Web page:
ShelterBox operations coordinator Phil Duloy is in Beirut, Lebanon meeting with partners and checking on aid distributions. Here he discusses ‘war fatigue’.
Three days ago the United Nations (UN) released a statement to the effect that the chemical weapons attacks against Eastern Ghouta and two other Syrian cities last year were almost certainly the work of Syrian Regime forces. If you remember the news at the time, the USA and France were on the brink of launching a bilateral military campaign, but in the face of mounting criticism decided to wait for confirmation that it really was the Regime that was guilty of crossing this ‘red line’.
Perhaps horror is interesting only when it is new. The dearth of western news coverage of the French and American governments’ (non)reaction to the UN statement over the last 72 hours isn’t because there were no enormous explosions, as usual there were plenty. And it isn’t just because the people trying to cover the horrors keep getting kidnapped and killed – Syria being ranked as the world’s single most dangerous place for journalists. There are many Syrian and international journalists still risking their lives and doing their best to provide material that media outlets could in principle use to cover the conflict.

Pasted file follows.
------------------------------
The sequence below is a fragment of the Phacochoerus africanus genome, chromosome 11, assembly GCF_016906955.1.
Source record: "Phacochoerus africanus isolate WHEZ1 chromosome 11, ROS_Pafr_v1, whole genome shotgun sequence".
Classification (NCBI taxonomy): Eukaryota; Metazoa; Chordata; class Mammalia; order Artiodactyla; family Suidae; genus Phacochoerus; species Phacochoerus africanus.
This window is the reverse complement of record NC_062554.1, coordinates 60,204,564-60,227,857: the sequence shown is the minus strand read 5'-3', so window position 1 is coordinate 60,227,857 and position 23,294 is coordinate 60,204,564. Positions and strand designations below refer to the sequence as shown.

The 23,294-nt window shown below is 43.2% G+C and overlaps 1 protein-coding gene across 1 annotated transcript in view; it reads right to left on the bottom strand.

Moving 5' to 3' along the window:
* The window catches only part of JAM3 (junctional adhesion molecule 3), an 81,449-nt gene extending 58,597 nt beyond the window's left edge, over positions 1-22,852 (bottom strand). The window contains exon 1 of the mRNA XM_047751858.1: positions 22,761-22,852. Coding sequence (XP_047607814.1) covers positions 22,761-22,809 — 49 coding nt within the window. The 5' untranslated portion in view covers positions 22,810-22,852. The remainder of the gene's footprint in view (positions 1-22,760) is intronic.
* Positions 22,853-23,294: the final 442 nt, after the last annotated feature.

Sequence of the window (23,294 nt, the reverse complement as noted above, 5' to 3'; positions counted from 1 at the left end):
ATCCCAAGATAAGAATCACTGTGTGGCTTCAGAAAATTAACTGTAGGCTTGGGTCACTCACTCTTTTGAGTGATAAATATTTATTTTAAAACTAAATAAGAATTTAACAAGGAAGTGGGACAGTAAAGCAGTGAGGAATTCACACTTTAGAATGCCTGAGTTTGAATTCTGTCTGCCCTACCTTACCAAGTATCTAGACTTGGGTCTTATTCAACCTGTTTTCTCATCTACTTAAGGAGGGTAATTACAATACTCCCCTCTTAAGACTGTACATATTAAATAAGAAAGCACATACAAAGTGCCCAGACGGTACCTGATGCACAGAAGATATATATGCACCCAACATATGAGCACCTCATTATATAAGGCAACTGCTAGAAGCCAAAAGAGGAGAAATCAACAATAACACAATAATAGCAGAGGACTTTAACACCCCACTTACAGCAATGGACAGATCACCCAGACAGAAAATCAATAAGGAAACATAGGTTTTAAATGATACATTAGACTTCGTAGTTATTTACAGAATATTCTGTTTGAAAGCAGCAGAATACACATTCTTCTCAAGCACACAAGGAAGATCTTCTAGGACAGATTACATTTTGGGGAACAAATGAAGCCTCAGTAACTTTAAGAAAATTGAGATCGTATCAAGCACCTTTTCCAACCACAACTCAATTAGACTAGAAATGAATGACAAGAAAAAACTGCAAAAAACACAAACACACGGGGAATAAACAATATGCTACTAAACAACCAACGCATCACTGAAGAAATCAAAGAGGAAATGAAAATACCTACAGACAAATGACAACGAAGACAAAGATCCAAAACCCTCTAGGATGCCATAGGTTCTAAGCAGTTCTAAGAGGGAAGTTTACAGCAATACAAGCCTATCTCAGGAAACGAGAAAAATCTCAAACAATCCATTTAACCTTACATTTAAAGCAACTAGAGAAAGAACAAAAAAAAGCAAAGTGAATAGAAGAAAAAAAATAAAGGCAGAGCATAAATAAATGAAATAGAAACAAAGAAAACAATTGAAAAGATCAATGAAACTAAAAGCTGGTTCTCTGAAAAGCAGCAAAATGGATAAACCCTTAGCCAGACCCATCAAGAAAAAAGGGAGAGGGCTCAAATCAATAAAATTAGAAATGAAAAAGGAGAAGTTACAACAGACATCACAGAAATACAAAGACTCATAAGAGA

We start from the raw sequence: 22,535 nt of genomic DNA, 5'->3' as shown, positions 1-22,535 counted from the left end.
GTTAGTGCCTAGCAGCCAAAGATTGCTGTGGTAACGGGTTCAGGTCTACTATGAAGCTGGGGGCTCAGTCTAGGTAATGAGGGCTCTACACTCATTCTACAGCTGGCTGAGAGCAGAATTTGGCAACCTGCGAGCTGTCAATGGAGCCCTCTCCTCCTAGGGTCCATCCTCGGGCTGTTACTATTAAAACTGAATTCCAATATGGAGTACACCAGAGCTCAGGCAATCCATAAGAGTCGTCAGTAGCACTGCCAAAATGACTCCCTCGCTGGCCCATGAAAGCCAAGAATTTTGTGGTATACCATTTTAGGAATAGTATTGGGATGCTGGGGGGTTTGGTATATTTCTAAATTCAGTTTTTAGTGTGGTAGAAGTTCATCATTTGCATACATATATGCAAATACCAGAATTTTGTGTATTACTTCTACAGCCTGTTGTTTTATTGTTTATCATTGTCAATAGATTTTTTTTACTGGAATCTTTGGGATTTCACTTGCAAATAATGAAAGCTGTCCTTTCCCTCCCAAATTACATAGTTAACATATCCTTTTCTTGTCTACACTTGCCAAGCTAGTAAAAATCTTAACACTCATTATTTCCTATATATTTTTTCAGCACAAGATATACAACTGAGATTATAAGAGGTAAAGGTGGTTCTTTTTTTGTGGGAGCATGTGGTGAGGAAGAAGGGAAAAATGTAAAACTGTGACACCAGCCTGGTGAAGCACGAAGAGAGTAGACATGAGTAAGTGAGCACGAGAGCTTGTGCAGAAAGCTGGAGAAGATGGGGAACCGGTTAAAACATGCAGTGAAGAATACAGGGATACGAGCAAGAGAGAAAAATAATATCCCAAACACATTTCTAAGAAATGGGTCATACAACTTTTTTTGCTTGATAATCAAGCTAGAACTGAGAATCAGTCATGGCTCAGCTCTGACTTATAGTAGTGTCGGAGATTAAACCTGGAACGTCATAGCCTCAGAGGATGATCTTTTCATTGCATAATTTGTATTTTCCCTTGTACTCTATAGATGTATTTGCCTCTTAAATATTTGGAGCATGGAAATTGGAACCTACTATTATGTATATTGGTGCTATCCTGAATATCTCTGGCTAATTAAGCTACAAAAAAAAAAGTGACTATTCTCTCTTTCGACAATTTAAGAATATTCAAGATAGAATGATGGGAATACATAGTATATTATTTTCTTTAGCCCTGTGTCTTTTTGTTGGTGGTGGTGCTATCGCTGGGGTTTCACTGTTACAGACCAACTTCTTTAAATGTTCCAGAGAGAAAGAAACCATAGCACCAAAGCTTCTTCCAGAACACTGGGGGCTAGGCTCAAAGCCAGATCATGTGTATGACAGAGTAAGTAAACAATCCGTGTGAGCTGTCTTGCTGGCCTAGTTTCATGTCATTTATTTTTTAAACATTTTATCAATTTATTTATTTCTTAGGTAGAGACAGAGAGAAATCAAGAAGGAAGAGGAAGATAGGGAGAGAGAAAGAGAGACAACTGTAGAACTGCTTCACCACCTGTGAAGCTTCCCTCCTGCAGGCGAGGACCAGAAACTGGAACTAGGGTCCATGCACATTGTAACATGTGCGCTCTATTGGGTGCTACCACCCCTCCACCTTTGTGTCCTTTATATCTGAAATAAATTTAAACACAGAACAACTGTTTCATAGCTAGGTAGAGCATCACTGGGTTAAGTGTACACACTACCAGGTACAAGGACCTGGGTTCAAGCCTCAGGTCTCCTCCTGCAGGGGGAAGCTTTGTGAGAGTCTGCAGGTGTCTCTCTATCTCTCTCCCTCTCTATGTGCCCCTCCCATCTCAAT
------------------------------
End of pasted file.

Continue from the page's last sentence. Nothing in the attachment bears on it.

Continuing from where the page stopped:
The paucity of coverage given to the UN statement is largely due to ‘war fatigue’ on Syria. With so many failed Geneva Conferences and such an underfunded humanitarian intervention, it’s hard to believe that the situation is anything but hopeless. People experience war fatigue if the war gets old and doesn’t seem to change. But in fact the war in Syria is changing, fast, for the worse. In the last year, the number of people who have fled starvation, fear and death has more than trebled: UN Refugee Agency (UNHCR) stats show that on March 9 2013 there were 834,567 refugees. Six days ago there were 2,544,477 and they might well be considered luckier than the families and friends they left behind.
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Toby Ash (UK) is an experienced ShelterBox Response Team (SRT) member currently responding to the Syria crisis. Nine months after his first deployment to the region, he has returned to find the need for humanitarian assistance greater than ever.